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Cultivating an Organized Mind in a Sea of Distractions

Cultivating an Organized Mind in a Sea of DistractionsOne of the most interesting things I learned in co-authoring the Harvard Health book Organize Your Mind, Organize your Life with Harvard psychiatrist Paul Hammerness is that the brain is designed to beautifully handle one focus, one task at a time. It is not designed for multiple, parallel tasks.

When you shine your full attention on a conversation, a meeting, a project, or on driving your car, you access the full spectrum of your brain’s resources. Top, down, right, left, back, front, all together the brain has an immense capacity to be creative, productive, and organized, avoid errors, and connect deeply with others who matter to us.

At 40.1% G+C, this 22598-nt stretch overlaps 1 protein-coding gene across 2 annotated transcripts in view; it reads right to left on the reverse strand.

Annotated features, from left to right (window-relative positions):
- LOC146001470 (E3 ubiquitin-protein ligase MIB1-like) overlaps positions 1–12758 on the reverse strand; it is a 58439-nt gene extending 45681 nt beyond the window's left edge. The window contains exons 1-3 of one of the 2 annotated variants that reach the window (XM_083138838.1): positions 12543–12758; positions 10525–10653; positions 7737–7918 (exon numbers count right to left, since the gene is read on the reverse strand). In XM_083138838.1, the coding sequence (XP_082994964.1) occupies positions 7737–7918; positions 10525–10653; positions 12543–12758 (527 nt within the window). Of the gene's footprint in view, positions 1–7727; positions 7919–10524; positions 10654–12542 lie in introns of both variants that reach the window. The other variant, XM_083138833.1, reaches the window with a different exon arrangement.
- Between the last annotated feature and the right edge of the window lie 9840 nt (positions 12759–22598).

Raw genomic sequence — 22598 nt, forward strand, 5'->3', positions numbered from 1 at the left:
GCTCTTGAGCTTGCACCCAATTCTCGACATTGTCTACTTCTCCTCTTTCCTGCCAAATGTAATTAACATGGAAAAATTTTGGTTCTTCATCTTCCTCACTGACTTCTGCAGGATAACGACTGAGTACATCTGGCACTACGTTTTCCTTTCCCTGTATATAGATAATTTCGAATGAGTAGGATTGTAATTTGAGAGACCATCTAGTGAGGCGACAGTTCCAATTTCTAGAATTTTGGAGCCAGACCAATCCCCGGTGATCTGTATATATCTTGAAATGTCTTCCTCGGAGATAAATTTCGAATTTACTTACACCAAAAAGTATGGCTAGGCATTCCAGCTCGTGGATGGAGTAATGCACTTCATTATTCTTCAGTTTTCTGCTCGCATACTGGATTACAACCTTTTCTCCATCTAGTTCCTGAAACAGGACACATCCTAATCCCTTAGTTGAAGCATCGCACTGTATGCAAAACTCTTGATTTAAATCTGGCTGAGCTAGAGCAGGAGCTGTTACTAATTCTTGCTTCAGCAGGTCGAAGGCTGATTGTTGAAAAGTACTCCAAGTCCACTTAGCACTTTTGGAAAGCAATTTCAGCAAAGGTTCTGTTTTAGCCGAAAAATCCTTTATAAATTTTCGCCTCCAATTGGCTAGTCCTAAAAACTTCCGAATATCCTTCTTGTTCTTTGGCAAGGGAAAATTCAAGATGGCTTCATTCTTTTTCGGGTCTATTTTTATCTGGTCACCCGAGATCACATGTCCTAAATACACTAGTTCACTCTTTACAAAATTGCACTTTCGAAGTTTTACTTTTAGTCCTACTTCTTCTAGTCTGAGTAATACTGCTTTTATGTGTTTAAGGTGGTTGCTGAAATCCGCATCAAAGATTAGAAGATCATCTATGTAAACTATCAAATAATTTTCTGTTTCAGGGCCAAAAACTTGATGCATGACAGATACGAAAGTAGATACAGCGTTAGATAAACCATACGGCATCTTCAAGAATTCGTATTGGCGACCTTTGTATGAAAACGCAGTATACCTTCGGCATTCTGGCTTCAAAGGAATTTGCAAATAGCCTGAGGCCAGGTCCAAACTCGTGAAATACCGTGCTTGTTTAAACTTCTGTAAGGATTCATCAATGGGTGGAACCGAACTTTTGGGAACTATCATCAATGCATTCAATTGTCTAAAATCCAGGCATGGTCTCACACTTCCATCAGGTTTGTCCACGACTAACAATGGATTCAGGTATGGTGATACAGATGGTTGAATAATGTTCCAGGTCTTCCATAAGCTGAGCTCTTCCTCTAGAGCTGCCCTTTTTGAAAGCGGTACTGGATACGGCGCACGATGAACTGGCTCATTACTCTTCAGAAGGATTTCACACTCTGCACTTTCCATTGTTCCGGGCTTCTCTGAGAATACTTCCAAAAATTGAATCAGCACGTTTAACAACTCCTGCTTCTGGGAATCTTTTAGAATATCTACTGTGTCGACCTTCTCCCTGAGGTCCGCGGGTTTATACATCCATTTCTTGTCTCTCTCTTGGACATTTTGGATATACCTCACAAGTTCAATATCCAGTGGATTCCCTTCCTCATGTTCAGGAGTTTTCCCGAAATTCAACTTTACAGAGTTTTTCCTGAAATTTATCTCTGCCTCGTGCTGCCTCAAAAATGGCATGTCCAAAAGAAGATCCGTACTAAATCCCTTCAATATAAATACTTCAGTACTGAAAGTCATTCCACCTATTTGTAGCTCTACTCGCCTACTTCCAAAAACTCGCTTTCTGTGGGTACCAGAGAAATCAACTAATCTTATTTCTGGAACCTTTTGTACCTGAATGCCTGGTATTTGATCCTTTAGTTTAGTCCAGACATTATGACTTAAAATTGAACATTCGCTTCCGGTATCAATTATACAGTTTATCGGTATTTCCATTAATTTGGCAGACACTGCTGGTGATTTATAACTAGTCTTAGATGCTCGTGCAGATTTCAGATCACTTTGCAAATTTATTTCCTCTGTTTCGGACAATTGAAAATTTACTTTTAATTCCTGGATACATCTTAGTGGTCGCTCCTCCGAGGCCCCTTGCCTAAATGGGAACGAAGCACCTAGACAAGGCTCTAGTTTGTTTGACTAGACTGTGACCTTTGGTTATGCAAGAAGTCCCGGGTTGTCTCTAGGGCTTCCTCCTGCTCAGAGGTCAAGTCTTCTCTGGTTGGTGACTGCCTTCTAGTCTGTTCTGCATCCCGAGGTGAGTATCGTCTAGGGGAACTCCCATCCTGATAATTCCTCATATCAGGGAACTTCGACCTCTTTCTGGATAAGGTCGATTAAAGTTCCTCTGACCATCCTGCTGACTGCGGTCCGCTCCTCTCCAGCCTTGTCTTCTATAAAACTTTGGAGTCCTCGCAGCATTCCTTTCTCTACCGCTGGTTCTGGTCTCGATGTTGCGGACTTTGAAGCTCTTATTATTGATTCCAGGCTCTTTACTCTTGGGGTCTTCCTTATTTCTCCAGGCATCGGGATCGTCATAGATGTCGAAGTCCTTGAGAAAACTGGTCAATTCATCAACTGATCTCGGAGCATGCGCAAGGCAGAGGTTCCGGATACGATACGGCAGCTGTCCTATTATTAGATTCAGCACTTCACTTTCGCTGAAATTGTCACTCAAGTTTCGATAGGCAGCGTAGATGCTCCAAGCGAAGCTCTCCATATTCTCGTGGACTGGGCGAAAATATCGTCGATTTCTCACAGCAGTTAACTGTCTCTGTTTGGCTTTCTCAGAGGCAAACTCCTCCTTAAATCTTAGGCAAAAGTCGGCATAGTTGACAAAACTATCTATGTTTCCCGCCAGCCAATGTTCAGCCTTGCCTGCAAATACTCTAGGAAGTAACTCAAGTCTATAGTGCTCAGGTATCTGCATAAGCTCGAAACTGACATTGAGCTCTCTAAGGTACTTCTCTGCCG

In today’s world, such a singular focus is a rare — or at least occasional — event. We rapidly move our focus from one task to another, from a meeting to an email to a text to a side conversation. The brain can’t easily move the totality of its resources all together in an instant, and repeatedly. Hence many tasks get only a part of our brain’s resources, often leaving us feeling as though much has not been done well at the end of a day.

This state of disorganization is an epidemic of distracted and divided focus.

I’m talking about a higher level of brain organization, beyond priorities, time management, and to-do lists — the kind of organization that allows you to rise above the forest to get to the big picture, and feel as though you are well-oriented, in control, and getting a great return from your investment in each task that you have chosen to attend to.